Travel Law Case Of The Week
In the Davis case the Court noted that “Since Grand Celebration began its service on February 3, 2015, there have been no reports of Norovirus or other gastrointestinal illness. During this time frame, approximately 30,500 passengers and crew members have sailed on the ship. All crew members on board the Grand Celebration must abide by the hand-washing guidelines promulgated by the Centers for Disease Control and Prevention (CDC) including rubbing their hands together for twenty seconds with soap and water before preparing food. To further food safety, whole fruits for buffets undergo a micro-chlorine solution at the washing station before being placed on the buffet lines. Defendant also sends a Gastrointestinal Illness Confirmation Report to the CDCs Maritime Illness and Death Reporting Service (MIDRS) after each sailing and no reports of gastrointestinal illness have been logged with the CDC’s MIDRS since the vessel began sailing. Every food outlet on the ship strictly adheres to the Food and Drug Administration’s (FDA) Hazard Analysis Critical Control Point (HACCP) standards for food, temperature, and time control. The United States Public Health Department (USPHD) also performs two yearly inspections on the ship with the most recent pre-incident inspection occurring one month before Plaintiff’s voyage on September 5, 2015, scoring 98 out of 100 possible points”.
“Plaintiff sued Defendant for negligence arising from her alleged contraction of Norovirus while on the Grand Celebration (alleging) that Defendant owed her a duty to sere uncontaminated food and sanitize and disinfect the Grand Celebration to prevent an outbreak of Norovirus or other infectious disease…Under maritime law, a ship owner owes its passengers the duty of reasonable case under the circumstances. The ‘benchmark against which a shipowner’s behavior must be measured is ordinary reasonable care under the circumstances, a standard which requires, as a prerequisite to imposing liability, that the carrier have actual or constructive notice of the risk-creating condition”.
No Notice, No Outbreaks
“It is undisputed that Defendant had neither actual or constructive notice of an alleged dangerous condition on board the ship (i.e. the presence of Norovirus),,,since the Grand Celebration began its service on February 3, 2015, there have been no reports of Norovirus or other gastrointestinal illness on the ship. Defendant submits a Gastrointestinal Illness Confirmation Report to the CDC’s MIDRA after each sailing, yet no reports of gastrointestinal illness have been logged since the vessel’s maiden voyage…Plaintiff alleges that Defendant ‘fail[ed] to take adequate steps to prevent an outbreak of the Norovirus…when it knew or should have known that such outbreaks occurred on prior voyages’, ‘fail[ed] to warn passengers of the dangers and risks of the Norovirus…”Each of these assume the existence of a prior Norovirus outbreak on board the ship. Plaintiff has not submitted any evidence to demonstrate that the Grand Celebration had any previous outbreaks of Norovirus…so as to trigger a duty to prevent subsequent outbreaks, to warn passengers of such outbreaks or create policies that would contain the spread of the virus”.
No Evidence Of Norovirus
“Plaintiff alleges that Defendant negligently ‘serv[ed] contaminate food’…but the record is devoid of any proof that the food Plaintiff consumed on board the Grand Celebration was indeed contaminated. In fact, Plaintiff has not come forward with any evidence, let alone medical evidence, to support her claim that she contracted norovirus. Defendant submitted copies of Plaintiff’s laboratory tests from her hospitalization at Central Florida Regional Hospital (wherein she tested negative for Norovirus)”.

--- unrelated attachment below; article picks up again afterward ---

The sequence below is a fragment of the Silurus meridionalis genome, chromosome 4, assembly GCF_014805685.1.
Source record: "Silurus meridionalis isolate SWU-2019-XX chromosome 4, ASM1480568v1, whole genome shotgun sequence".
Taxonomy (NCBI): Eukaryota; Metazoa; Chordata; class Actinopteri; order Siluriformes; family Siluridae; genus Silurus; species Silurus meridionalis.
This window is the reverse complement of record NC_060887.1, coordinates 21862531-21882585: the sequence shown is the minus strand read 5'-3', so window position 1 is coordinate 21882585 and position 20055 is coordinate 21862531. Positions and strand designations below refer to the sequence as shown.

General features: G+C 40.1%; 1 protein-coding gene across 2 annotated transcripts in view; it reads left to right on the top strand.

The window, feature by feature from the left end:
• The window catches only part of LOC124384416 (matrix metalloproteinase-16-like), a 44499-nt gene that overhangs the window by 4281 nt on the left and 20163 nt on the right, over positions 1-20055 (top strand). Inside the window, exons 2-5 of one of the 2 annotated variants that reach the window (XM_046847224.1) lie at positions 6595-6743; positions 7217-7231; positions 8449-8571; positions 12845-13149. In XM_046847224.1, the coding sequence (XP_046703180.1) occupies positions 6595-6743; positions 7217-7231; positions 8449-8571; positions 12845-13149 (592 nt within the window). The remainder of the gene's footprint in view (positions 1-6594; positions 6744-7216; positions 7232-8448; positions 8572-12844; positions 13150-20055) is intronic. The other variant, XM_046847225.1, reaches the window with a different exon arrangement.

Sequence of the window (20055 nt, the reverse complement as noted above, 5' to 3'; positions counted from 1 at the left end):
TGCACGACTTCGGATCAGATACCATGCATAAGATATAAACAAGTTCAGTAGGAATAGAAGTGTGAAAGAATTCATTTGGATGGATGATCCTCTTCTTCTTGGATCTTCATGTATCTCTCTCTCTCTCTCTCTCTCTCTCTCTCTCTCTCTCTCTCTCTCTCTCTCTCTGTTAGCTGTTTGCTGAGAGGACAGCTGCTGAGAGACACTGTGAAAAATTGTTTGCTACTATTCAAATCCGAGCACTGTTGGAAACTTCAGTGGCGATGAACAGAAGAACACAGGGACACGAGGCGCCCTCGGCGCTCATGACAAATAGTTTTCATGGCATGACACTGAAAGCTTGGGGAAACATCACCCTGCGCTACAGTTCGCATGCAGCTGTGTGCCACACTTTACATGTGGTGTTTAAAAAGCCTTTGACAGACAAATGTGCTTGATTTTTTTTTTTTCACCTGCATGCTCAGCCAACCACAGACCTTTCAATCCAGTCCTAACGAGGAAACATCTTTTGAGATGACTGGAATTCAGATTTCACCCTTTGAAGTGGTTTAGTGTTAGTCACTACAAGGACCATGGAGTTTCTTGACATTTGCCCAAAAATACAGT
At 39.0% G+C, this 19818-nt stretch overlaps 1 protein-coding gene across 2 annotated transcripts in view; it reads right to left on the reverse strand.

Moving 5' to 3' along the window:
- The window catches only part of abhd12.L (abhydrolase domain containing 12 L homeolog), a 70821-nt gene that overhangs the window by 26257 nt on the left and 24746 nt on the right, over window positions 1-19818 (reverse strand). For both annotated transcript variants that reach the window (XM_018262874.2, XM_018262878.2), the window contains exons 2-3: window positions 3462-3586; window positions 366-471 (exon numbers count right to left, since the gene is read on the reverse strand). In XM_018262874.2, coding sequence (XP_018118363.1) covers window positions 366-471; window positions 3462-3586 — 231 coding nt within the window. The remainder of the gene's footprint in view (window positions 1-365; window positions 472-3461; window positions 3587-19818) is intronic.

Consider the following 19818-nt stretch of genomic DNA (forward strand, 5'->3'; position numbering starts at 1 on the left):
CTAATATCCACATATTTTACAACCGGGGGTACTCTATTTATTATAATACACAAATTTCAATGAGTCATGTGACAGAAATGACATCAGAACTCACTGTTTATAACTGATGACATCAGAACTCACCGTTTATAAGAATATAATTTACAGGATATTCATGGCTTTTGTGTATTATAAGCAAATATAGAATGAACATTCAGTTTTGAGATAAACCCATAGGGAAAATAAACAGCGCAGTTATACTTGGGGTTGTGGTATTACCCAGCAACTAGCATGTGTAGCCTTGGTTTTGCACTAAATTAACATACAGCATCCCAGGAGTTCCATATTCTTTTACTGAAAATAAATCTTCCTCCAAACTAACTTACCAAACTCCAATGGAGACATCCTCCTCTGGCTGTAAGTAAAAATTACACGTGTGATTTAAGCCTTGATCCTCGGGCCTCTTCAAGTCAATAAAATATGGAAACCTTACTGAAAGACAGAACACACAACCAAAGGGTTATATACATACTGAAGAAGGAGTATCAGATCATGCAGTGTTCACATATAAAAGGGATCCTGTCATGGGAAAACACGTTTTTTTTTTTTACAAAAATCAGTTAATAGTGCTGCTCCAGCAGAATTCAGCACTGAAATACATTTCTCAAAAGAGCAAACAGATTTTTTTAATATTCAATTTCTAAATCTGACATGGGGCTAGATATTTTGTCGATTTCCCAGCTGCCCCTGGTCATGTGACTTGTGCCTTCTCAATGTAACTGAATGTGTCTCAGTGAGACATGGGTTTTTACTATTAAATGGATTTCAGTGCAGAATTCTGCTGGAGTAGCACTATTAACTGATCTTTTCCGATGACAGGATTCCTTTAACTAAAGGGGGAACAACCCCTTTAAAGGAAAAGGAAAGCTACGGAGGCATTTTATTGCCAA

“Even if the record contained such proof, Plaintiff has not submitted any evidence to demonstrate she contacted the virus while on board the Grand Celebration…Numerous courts within this district have granted summary judgment under maritime law when the plaintiff failed to prove the essential element of proximate cause…It is undisputed that in the days leading up to her vomiting and diarrhea, Plaintiff consumer food and beverages at numerous locations other than the Grand Celebration, such as McDonald’s, Denny’s, her mother’s house and even food she packed from her own house.
In addition, Plaintiff admitted that she came into contact with numerous public surfaces and objects, such as hand rails, pens, table tops, hotel rooms, restrooms, etc. in the days leading up to her symptoms. There is no evidence linking Plaintiff’s alleged gastrointestinal illness to her consumption of food on board the Grand Celebration as opposed to another possible source, such the other food outlets or public surfaces with which she came into contact…Defendant’s motion for summary judgment granted”.
The author, Thomas A. Dickerson, is a retired Associate Justice of the Appellate Division, Second Department of the New York State Supreme Court and has been writing about Travel Law for 41 years including his annually updated law books, Travel Law, Law Journal Press (2016), Litigating International Torts in U.S. Courts, Thomson Reuters WestLaw (2016), Class Actions: The Law of 50 States, Law Journal Press (2016) and over 400 legal articles many of which are available at nycourts.gov/courts/9jd/taxcertatd.shtml. For additional travel law news and developments, especially, in the member states of the EU see IFTTA.org